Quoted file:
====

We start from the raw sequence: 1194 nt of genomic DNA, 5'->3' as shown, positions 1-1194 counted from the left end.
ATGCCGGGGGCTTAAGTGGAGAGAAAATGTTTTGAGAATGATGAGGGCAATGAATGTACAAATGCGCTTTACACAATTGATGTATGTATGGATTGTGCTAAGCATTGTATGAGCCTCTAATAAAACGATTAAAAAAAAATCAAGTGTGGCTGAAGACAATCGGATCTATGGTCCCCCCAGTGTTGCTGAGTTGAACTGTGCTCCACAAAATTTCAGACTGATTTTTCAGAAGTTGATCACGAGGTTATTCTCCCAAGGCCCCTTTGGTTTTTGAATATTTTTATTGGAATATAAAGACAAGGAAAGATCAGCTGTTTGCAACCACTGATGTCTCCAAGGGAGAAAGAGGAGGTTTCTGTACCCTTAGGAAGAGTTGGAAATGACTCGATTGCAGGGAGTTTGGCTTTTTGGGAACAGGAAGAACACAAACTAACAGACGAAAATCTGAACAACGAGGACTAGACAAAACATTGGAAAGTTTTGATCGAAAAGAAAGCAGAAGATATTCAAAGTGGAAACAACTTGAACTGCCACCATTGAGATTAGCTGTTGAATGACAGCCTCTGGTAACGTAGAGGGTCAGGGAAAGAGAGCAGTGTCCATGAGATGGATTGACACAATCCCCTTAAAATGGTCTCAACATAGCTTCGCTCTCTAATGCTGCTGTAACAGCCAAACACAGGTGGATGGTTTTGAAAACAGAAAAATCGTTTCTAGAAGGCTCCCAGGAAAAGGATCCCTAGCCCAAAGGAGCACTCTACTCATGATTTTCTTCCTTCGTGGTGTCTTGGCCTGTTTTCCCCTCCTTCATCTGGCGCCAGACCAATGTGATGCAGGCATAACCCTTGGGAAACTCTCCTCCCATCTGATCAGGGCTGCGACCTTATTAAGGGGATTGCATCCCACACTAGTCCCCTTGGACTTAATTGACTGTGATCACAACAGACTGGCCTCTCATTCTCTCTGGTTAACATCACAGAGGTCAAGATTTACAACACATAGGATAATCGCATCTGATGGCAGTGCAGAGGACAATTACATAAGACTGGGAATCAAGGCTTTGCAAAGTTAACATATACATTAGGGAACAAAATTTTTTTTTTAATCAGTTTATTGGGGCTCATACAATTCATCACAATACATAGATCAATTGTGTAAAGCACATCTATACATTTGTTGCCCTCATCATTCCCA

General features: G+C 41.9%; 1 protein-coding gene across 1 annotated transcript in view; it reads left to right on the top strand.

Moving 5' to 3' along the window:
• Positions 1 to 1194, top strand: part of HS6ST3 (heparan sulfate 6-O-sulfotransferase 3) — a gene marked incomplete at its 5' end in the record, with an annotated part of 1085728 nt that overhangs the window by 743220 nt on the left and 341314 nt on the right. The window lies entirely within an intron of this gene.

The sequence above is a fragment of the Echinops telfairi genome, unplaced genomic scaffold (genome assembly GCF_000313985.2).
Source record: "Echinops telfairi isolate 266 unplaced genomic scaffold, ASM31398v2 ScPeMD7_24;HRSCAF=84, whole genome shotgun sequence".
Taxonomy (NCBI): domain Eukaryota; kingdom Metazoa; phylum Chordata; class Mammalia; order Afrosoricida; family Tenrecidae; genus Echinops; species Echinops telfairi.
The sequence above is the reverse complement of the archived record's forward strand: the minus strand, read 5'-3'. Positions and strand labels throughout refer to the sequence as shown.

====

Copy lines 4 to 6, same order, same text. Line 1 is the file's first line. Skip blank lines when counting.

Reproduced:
Moving 5' to 3' along the window:
• Positions 1 to 1194, top strand: part of HS6ST3 (heparan sulfate 6-O-sulfotransferase 3) — a gene marked incomplete at its 5' end in the record, with an annotated part of 1085728 nt that overhangs the window by 743220 nt on the left and 341314 nt on the right. The window lies entirely within an intron of this gene.

The sequence above is a fragment of the Echinops telfairi genome, unplaced genomic scaffold (genome assembly GCF_000313985.2).